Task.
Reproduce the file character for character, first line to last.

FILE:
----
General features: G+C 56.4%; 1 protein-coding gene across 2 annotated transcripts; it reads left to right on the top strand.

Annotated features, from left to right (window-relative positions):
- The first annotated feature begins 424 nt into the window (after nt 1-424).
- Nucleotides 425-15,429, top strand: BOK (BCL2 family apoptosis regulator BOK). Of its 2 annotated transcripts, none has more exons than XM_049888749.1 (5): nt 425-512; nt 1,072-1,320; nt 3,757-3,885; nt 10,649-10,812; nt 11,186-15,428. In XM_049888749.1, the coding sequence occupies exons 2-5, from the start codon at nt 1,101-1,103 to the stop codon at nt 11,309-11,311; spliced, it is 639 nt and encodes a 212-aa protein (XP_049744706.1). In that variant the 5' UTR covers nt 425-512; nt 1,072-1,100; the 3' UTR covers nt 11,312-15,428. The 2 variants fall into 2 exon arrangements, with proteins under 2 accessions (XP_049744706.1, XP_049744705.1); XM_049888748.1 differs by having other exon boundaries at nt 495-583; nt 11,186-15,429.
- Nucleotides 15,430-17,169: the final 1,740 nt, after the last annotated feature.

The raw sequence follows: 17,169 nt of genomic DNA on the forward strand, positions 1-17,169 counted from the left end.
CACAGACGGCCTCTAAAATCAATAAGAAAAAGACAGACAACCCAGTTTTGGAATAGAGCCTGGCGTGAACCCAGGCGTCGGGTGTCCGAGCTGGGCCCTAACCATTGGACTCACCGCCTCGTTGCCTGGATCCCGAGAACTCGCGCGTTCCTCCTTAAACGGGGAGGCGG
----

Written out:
General features: G+C 56.4%; 1 protein-coding gene across 2 annotated transcripts; it reads left to right on the top strand.

Annotated features, from left to right (window-relative positions):
- The first annotated feature begins 424 nt into the window (after nt 1-424).
- Nucleotides 425-15,429, top strand: BOK (BCL2 family apoptosis regulator BOK). Of its 2 annotated transcripts, none has more exons than XM_049888749.1 (5): nt 425-512; nt 1,072-1,320; nt 3,757-3,885; nt 10,649-10,812; nt 11,186-15,428. In XM_049888749.1, the coding sequence occupies exons 2-5, from the start codon at nt 1,101-1,103 to the stop codon at nt 11,309-11,311; spliced, it is 639 nt and encodes a 212-aa protein (XP_049744706.1). In that variant the 5' UTR covers nt 425-512; nt 1,072-1,100; the 3' UTR covers nt 11,312-15,428. The 2 variants fall into 2 exon arrangements, with proteins under 2 accessions (XP_049744706.1, XP_049744705.1); XM_049888748.1 differs by having other exon boundaries at nt 495-583; nt 11,186-15,429.
- Nucleotides 15,430-17,169: the final 1,740 nt, after the last annotated feature.

The raw sequence follows: 17,169 nt of genomic DNA on the forward strand, positions 1-17,169 counted from the left end.
CACAGACGGCCTCTAAAATCAATAAGAAAAAGACAGACAACCCAGTTTTGGAATAGAGCCTGGCGTGAACCCAGGCGTCGGGTGTCCGAGCTGGGCCCTAACCATTGGACTCACCGCCTCGTTGCCTGGATCCCGAGAACTCGCGCGTTCCTCCTTAAACGGGGAGGCGG